Forum explores renewable energy for Waldoboro
By Beth A. Birmingham
Village Soup news story
WALDOBORO — The Waldoboro Renewable Energy Group hosted a forum April 4 on the potential for solar energy to power town buildings, residences and commercial enterprises.
Featured presenters were Belfast Assistant City Planner Sadie Lloyd and Tim Schneider of the Public Utilities Commission. Both shared their perspectives on municipal initiatives, opportunities and challenges to installing solar systems in Midcoast Maine.
In 2015, Belfast installed 180 solar panels on the roof of the fire station, and it added close to 400 more at a capped landfill on Pitcher Road last year. It was the first such installation in the state.
Lloyd said Belfast’s arrays generate about 20 percent of the city’s municipal electricity.
“That percent might seem real small, but it’s real money,” she said. Belfast generates $30,000 in electricity per year.
Belfast signed a Power Purchase Agreement or PPA with ReVision Energy on its project.
The PPA generally gives ReVision Energy the responsibility for the cost, construction and operation of the solar array, while the town agrees to purchase the energy produced from ReVision, at a lower cost than what is currently paid to Central Maine Power.
The agreement offers the city the option to continue buying the electricity from ReVision, or the option to buy the solar array in the seventh year of operation, at which point Belfast would own the energy produced.
Lloyd explained for the first six years there is no cost to the town. She said the costs are all calculated in the 13-year payback.
“That may seem like a lot, but the lifespan of the solar array is a minimum of 40 years,” Lloyd said, adding, that is nearly 25 years the town and taxpayers are not subject to the volatility of other energy resources.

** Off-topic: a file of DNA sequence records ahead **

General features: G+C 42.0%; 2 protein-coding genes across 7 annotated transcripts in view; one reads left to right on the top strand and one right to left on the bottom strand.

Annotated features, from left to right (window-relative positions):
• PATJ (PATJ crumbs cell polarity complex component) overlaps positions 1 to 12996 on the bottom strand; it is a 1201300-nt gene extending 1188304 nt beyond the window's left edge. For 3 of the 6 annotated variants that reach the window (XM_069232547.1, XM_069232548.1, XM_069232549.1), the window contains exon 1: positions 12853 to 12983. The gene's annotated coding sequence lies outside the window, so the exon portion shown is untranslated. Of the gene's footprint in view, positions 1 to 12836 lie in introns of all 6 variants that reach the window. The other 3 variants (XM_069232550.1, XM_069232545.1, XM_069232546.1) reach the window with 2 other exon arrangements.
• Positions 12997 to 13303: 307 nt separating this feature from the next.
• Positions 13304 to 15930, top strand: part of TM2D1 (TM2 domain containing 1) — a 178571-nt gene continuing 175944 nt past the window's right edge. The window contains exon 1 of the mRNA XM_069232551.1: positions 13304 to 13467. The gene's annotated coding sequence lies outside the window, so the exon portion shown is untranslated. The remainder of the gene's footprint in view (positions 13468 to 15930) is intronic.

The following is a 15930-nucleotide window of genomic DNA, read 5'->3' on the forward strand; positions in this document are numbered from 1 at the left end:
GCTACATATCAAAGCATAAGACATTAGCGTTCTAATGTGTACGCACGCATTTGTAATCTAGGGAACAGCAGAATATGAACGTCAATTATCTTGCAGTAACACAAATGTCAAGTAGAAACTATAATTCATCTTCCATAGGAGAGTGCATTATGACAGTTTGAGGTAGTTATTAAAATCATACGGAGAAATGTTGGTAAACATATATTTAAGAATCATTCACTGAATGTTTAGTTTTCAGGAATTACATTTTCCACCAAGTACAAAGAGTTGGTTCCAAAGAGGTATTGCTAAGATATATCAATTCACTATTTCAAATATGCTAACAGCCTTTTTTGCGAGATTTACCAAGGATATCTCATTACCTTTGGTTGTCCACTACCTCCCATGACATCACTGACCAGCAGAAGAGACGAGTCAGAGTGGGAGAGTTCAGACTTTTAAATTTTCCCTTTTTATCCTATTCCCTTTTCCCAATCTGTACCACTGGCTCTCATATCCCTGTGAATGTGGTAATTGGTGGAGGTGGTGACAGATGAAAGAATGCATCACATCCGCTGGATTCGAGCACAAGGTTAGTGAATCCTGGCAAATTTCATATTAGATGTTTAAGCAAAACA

The city pays between 6 and 8.5 cents per kilowatt hour for electricity from Central Maine Power and renewable energy provider Constellation. The rate for electricity produced by ReVision Energy’s solar arrays starts at 13.6 cents per kilowatt hour and increases 2.25 percent per year through the six-year term.
“We are not raising taxes and are investing in energy projects that are reducing the budget,” she said.
“Net metering is what makes it possible for municipalities to take advantage of solar power,” she explained. Without it, there would need to be a separate solar system for every meter — which would be vastly more expensive.
ReVision has completed a number of similar projects in Maine and New Hampshire. All of them bank on net metering, which allows solar and other renewable energy producers to sell excess electricity back into the grid.
The current Public Utility Commission’s net metering allows for 15 meters per system. With a new PUC standard on the horizon, new systems need to be installed prior to Jan. 1, 2018, according to Lloyd.
“Every town should be looking at this as an option,” Lloyd said.
Schneider represents utility customers and his office is separate from the Governor’s office.
“We managed to do something,” Schneider said, explaining a group of consumer and solar advocates collaborated on a potential policy that was fair, accessible to all and did not increase the cost of energy.
Schneider said unfortunately the effort was opposed by the Governor and large industrial customers, and large national solar installers who felt net metering would influence those places where they make money.
“It is always disappointing to me when policy is dictated by powerful interests from outside the state,” he said, “It will significantly change policy in January 2018.”